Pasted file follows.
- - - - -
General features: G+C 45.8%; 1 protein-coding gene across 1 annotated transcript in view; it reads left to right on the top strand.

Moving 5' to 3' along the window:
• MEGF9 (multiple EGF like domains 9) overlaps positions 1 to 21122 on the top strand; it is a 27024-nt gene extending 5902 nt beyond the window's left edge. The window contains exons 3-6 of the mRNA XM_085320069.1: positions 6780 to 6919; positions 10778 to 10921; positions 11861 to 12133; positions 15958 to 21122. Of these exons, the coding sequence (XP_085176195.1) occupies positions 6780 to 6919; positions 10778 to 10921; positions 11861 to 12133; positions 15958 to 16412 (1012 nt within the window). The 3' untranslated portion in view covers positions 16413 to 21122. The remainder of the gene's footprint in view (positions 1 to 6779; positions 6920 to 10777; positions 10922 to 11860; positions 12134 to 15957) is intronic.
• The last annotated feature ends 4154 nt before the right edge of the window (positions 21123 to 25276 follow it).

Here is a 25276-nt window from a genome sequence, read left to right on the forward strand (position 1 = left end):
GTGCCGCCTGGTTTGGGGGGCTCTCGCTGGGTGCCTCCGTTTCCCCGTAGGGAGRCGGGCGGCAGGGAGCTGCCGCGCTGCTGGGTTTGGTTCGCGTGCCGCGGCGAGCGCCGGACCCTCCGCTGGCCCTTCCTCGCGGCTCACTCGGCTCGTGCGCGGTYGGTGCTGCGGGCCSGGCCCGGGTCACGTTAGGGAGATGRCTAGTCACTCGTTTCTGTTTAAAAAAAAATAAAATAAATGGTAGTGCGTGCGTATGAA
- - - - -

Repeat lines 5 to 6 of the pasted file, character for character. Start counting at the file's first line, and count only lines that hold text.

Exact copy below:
Here is a 25276-nt window from a genome sequence, read left to right on the forward strand (position 1 = left end):
GTGCCGCCTGGTTTGGGGGGCTCTCGCTGGGTGCCTCCGTTTCCCCGTAGGGAGRCGGGCGGCAGGGAGCTGCCGCGCTGCTGGGTTTGGTTCGCGTGCCGCGGCGAGCGCCGGACCCTCCGCTGGCCCTTCCTCGCGGCTCACTCGGCTCGTGCGCGGTYGGTGCTGCGGGCCSGGCCCGGGTCACGTTAGGGAGATGRCTAGTCACTCGTTTCTGTTTAAAAAAAAATAAAATAAATGGTAGTGCGTGCGTATGAA